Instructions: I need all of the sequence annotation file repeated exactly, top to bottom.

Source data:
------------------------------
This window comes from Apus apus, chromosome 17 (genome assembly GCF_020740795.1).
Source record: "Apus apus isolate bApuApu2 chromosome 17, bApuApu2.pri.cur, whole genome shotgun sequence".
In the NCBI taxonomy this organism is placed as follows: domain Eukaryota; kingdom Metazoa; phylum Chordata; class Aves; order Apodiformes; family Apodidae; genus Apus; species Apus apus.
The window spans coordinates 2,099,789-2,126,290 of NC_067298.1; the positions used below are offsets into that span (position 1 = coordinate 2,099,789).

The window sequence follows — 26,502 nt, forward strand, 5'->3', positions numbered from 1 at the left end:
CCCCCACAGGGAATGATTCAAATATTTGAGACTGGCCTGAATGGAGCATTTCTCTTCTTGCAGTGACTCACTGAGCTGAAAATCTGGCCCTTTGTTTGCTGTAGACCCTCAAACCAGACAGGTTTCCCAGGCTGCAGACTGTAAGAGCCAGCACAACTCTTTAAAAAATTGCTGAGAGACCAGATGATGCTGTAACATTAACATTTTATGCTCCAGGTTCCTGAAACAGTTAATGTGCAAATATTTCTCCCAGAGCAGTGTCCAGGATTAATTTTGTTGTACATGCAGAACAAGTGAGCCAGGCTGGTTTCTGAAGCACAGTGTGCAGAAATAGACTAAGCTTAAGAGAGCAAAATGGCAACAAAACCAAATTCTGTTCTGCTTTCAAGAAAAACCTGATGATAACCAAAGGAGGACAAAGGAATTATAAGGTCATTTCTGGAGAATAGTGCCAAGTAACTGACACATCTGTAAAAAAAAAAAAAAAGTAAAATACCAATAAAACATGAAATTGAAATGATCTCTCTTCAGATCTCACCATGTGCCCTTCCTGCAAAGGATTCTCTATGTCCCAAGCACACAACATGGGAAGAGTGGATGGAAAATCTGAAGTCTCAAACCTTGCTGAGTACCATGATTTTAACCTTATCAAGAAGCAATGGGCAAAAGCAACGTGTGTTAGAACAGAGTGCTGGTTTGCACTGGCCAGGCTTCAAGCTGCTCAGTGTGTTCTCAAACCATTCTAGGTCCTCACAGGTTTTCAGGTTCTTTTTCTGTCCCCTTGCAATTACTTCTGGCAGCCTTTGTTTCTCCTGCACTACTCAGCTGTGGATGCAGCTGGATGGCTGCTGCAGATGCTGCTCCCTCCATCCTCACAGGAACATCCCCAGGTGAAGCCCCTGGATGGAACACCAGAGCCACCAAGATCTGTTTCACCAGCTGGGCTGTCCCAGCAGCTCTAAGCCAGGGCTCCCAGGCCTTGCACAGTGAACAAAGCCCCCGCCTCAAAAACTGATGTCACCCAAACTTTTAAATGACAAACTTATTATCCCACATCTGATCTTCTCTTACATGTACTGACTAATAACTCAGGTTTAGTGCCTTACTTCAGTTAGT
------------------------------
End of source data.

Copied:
This window comes from Apus apus, chromosome 17 (genome assembly GCF_020740795.1).
Source record: "Apus apus isolate bApuApu2 chromosome 17, bApuApu2.pri.cur, whole genome shotgun sequence".
In the NCBI taxonomy this organism is placed as follows: domain Eukaryota; kingdom Metazoa; phylum Chordata; class Aves; order Apodiformes; family Apodidae; genus Apus; species Apus apus.
The window spans coordinates 2,099,789-2,126,290 of NC_067298.1; the positions used below are offsets into that span (position 1 = coordinate 2,099,789).

The window sequence follows — 26,502 nt, forward strand, 5'->3', positions numbered from 1 at the left end:
CCCCCACAGGGAATGATTCAAATATTTGAGACTGGCCTGAATGGAGCATTTCTCTTCTTGCAGTGACTCACTGAGCTGAAAATCTGGCCCTTTGTTTGCTGTAGACCCTCAAACCAGACAGGTTTCCCAGGCTGCAGACTGTAAGAGCCAGCACAACTCTTTAAAAAATTGCTGAGAGACCAGATGATGCTGTAACATTAACATTTTATGCTCCAGGTTCCTGAAACAGTTAATGTGCAAATATTTCTCCCAGAGCAGTGTCCAGGATTAATTTTGTTGTACATGCAGAACAAGTGAGCCAGGCTGGTTTCTGAAGCACAGTGTGCAGAAATAGACTAAGCTTAAGAGAGCAAAATGGCAACAAAACCAAATTCTGTTCTGCTTTCAAGAAAAACCTGATGATAACCAAAGGAGGACAAAGGAATTATAAGGTCATTTCTGGAGAATAGTGCCAAGTAACTGACACATCTGTAAAAAAAAAAAAAAAGTAAAATACCAATAAAACATGAAATTGAAATGATCTCTCTTCAGATCTCACCATGTGCCCTTCCTGCAAAGGATTCTCTATGTCCCAAGCACACAACATGGGAAGAGTGGATGGAAAATCTGAAGTCTCAAACCTTGCTGAGTACCATGATTTTAACCTTATCAAGAAGCAATGGGCAAAAGCAACGTGTGTTAGAACAGAGTGCTGGTTTGCACTGGCCAGGCTTCAAGCTGCTCAGTGTGTTCTCAAACCATTCTAGGTCCTCACAGGTTTTCAGGTTCTTTTTCTGTCCCCTTGCAATTACTTCTGGCAGCCTTTGTTTCTCCTGCACTACTCAGCTGTGGATGCAGCTGGATGGCTGCTGCAGATGCTGCTCCCTCCATCCTCACAGGAACATCCCCAGGTGAAGCCCCTGGATGGAACACCAGAGCCACCAAGATCTGTTTCACCAGCTGGGCTGTCCCAGCAGCTCTAAGCCAGGGCTCCCAGGCCTTGCACAGTGAACAAAGCCCCCGCCTCAAAAACTGATGTCACCCAAACTTTTAAATGACAAACTTATTATCCCACATCTGATCTTCTCTTACATGTACTGACTAATAACTCAGGTTTAGTGCCTTACTTCAGTTAGT